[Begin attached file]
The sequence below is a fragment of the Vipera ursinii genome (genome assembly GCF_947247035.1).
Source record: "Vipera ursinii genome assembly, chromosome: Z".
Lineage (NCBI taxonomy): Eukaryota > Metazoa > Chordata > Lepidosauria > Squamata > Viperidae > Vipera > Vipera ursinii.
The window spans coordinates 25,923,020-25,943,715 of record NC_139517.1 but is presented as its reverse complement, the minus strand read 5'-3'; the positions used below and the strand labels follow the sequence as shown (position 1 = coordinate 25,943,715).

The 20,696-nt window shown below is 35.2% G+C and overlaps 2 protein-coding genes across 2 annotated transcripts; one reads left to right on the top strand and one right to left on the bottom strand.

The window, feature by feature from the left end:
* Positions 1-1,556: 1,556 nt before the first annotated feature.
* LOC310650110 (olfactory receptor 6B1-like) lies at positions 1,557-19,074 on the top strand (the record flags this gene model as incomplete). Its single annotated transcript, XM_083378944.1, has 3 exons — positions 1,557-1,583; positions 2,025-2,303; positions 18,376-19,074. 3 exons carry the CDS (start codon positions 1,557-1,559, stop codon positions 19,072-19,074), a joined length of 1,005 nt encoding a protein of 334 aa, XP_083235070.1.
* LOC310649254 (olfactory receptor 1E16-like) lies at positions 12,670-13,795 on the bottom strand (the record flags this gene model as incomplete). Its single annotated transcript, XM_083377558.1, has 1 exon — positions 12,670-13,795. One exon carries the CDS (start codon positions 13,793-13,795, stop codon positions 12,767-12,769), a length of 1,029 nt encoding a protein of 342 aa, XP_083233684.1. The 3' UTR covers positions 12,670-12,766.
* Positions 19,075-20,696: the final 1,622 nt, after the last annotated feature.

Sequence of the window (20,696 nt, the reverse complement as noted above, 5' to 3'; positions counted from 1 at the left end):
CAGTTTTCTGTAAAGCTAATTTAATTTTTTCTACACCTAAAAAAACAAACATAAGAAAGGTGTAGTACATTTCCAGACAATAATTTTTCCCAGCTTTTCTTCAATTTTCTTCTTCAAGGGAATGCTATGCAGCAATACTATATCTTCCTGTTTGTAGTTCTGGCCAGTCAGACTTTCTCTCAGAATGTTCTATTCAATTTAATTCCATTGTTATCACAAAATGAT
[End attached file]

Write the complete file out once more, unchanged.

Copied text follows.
The sequence below is a fragment of the Vipera ursinii genome (genome assembly GCF_947247035.1).
Source record: "Vipera ursinii genome assembly, chromosome: Z".
Lineage (NCBI taxonomy): Eukaryota > Metazoa > Chordata > Lepidosauria > Squamata > Viperidae > Vipera > Vipera ursinii.
The window spans coordinates 25,923,020-25,943,715 of record NC_139517.1 but is presented as its reverse complement, the minus strand read 5'-3'; the positions used below and the strand labels follow the sequence as shown (position 1 = coordinate 25,943,715).

The 20,696-nt window shown below is 35.2% G+C and overlaps 2 protein-coding genes across 2 annotated transcripts; one reads left to right on the top strand and one right to left on the bottom strand.

The window, feature by feature from the left end:
* Positions 1-1,556: 1,556 nt before the first annotated feature.
* LOC310650110 (olfactory receptor 6B1-like) lies at positions 1,557-19,074 on the top strand (the record flags this gene model as incomplete). Its single annotated transcript, XM_083378944.1, has 3 exons — positions 1,557-1,583; positions 2,025-2,303; positions 18,376-19,074. 3 exons carry the CDS (start codon positions 1,557-1,559, stop codon positions 19,072-19,074), a joined length of 1,005 nt encoding a protein of 334 aa, XP_083235070.1.
* LOC310649254 (olfactory receptor 1E16-like) lies at positions 12,670-13,795 on the bottom strand (the record flags this gene model as incomplete). Its single annotated transcript, XM_083377558.1, has 1 exon — positions 12,670-13,795. One exon carries the CDS (start codon positions 13,793-13,795, stop codon positions 12,767-12,769), a length of 1,029 nt encoding a protein of 342 aa, XP_083233684.1. The 3' UTR covers positions 12,670-12,766.
* Positions 19,075-20,696: the final 1,622 nt, after the last annotated feature.

Sequence of the window (20,696 nt, the reverse complement as noted above, 5' to 3'; positions counted from 1 at the left end):
CAGTTTTCTGTAAAGCTAATTTAATTTTTTCTACACCTAAAAAAACAAACATAAGAAAGGTGTAGTACATTTCCAGACAATAATTTTTCCCAGCTTTTCTTCAATTTTCTTCTTCAAGGGAATGCTATGCAGCAATACTATATCTTCCTGTTTGTAGTTCTGGCCAGTCAGACTTTCTCTCAGAATGTTCTATTCAATTTAATTCCATTGTTATCACAAAATGAT